Bogle fires back at Hennessy in public smack-down

Vanguard founder claims Hennessy's funds underperform, in part, due to excessive fees; ‘short-term speculators'

Sep 17, 2010 @ 12:55 pm

By Jessica Toonkel

John Bogle, founder and former chief executive of The Vanguard Group Inc., has come out swinging in the latest round of a throw-down between himself and Neil Hennessy, president and chief executive of Hennessy Advisors Inc.

In an interview with InvestmentNews, Mr. Bogle took another shot at Mr. Hennessy, criticizing his firm's performance. “[Hennessy] is running an enormously profitable management company with inferior performance in these funds, in part because of the excessive fees he charges.”

He also criticized Hennessy Advisors' turnover ratio, which, according, to Morningstar Inc., is 108%. “They are short-term speculators and thus very tax-inefficient,” Mr. Bogle said.

The feud between Mr. Bogle and Mr. Hennessy commenced Aug. 27, when the Vanguard founder wrote an opinion piece for The Wall Street Journal. In it, he cited a Morningstar Inc. study showing that fund expenses are an accurate predictor of a fund's performance. (Read a recap of the rift)

In his piece, Mr. Bogle noted that fund costs rose to $42 billion, from $50 million, between 1960 and 1990 — an 800-fold increase — while equity fund assets grew to $5 trillion, from $10 billion, a 500-fold jump.

“Conclusion: The huge economies of scale available in managing other people's money have largely been arrogated by fund managers to their own benefit, rather than to the benefit of fund shareholders,” he wrote.

But in a Sept 13. letter to the editor of the Journal¸ Mr. Hennessy shot back. In his letter, the Hennessy boss said that Mr. Bogle should spend more time focusing on financial services reform and less time pointing the finger at mutual fund managers if he wants to address rising fund costs.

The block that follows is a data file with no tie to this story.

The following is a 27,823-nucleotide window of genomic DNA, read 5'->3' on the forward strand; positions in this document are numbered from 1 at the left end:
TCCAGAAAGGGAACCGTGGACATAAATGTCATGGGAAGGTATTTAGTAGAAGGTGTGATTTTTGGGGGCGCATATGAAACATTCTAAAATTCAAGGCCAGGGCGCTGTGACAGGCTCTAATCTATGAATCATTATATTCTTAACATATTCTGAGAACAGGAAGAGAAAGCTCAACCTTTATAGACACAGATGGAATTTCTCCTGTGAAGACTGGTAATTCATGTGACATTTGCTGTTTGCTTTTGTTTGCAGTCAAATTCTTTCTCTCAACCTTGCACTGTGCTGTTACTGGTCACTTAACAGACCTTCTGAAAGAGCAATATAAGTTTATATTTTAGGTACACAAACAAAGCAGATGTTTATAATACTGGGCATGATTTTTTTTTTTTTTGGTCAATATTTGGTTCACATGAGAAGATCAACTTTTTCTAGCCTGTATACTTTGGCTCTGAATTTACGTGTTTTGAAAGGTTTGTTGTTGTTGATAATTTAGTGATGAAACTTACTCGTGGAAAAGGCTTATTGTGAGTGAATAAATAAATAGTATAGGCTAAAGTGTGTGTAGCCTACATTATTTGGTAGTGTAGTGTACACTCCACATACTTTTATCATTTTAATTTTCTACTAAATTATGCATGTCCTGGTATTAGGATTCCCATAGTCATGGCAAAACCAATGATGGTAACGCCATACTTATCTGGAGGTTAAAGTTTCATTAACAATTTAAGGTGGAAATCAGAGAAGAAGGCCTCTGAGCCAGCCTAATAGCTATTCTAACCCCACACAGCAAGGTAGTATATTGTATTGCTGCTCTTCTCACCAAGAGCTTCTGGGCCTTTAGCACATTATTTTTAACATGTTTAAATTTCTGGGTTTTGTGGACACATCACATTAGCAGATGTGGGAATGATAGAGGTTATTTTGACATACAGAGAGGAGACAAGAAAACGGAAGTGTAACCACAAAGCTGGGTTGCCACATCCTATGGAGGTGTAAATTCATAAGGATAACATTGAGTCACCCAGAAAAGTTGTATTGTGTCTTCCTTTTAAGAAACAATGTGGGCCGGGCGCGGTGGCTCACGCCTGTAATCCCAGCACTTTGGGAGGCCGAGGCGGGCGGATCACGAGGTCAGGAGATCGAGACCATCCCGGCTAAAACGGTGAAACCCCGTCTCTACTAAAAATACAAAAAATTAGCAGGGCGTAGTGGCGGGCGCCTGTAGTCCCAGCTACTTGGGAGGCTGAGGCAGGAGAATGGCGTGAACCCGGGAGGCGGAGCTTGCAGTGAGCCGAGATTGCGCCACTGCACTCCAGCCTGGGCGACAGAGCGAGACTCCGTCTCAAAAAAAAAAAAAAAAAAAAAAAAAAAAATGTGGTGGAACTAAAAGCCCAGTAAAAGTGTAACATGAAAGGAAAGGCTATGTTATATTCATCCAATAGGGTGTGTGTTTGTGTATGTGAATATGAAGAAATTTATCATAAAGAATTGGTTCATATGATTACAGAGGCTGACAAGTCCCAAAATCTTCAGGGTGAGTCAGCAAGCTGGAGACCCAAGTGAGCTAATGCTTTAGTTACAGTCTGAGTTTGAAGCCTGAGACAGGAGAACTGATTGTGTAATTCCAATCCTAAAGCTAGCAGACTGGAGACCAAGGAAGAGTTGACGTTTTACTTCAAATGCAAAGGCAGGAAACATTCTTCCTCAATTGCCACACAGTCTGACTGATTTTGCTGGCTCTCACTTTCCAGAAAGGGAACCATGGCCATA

“Good fund managers often outperform low-cost index funds, and funds' performance is published net of fees, period,” Mr. Hennessy wrote. “I think that Mr. Bogle's time would be much better-spent working on solutions to address the financial-regulatory-reform act, which will certainly increase costs to every single mutual fund shareholder.”

But in his interview with InvestmentNews, Mr. Bogle said Mr. Hennessy shouldn't be one to talk about fund performance and expenses. He said that Hennessey Advisors' earnings were up 1,000% last quarter, while its funds have underperformed. For example, the firm's $236 million Cornerstone Growth Fund Ticker:(HFGX) has trailed its peers for the past four years, according to Morningstar, and has an expense ratio of 1.36% — which is high for a fund that size, Mr. Bogle said.

“It should be he who is without sin who casts the first stone,” Mr. Bogle said.

For his part, Mr. Hennessy said the debate isn't about Hennessy Advisors; it's about the industry as a whole. “If he hadn't used the word ‘arrogated' and with one broad stroke criminalized the entire [registered investment adviser] industry, I wouldn't have written a rebuttal,” Mr. Hennessy said. “And so the bottom line is, he wrote a piece, I wrote a rebuttal, and that's the end of the dialogue.”

Apparently, it's not.

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